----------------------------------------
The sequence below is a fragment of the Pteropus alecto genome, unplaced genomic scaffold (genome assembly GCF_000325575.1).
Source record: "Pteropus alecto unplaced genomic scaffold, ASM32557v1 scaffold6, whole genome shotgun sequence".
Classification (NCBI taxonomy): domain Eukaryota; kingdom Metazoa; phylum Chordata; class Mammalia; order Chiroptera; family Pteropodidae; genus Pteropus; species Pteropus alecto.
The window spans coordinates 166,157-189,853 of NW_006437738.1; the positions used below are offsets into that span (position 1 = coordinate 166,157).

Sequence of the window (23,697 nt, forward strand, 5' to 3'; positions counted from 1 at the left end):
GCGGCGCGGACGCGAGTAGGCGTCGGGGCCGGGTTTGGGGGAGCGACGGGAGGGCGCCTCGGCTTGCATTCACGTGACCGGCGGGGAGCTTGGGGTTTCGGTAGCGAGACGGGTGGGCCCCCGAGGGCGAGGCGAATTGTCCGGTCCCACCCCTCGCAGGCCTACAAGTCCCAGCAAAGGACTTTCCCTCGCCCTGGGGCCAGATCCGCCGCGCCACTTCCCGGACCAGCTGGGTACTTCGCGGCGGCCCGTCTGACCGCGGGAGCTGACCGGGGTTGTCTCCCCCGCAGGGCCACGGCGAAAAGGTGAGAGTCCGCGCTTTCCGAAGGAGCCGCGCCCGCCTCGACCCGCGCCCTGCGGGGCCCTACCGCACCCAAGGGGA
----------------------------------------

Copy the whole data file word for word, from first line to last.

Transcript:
The sequence below is a fragment of the Pteropus alecto genome, unplaced genomic scaffold (genome assembly GCF_000325575.1).
Source record: "Pteropus alecto unplaced genomic scaffold, ASM32557v1 scaffold6, whole genome shotgun sequence".
Classification (NCBI taxonomy): domain Eukaryota; kingdom Metazoa; phylum Chordata; class Mammalia; order Chiroptera; family Pteropodidae; genus Pteropus; species Pteropus alecto.
The window spans coordinates 166,157-189,853 of NW_006437738.1; the positions used below are offsets into that span (position 1 = coordinate 166,157).

Sequence of the window (23,697 nt, forward strand, 5' to 3'; positions counted from 1 at the left end):
GCGGCGCGGACGCGAGTAGGCGTCGGGGCCGGGTTTGGGGGAGCGACGGGAGGGCGCCTCGGCTTGCATTCACGTGACCGGCGGGGAGCTTGGGGTTTCGGTAGCGAGACGGGTGGGCCCCCGAGGGCGAGGCGAATTGTCCGGTCCCACCCCTCGCAGGCCTACAAGTCCCAGCAAAGGACTTTCCCTCGCCCTGGGGCCAGATCCGCCGCGCCACTTCCCGGACCAGCTGGGTACTTCGCGGCGGCCCGTCTGACCGCGGGAGCTGACCGGGGTTGTCTCCCCCGCAGGGCCACGGCGAAAAGGTGAGAGTCCGCGCTTTCCGAAGGAGCCGCGCCCGCCTCGACCCGCGCCCTGCGGGGCCCTACCGCACCCAAGGGGA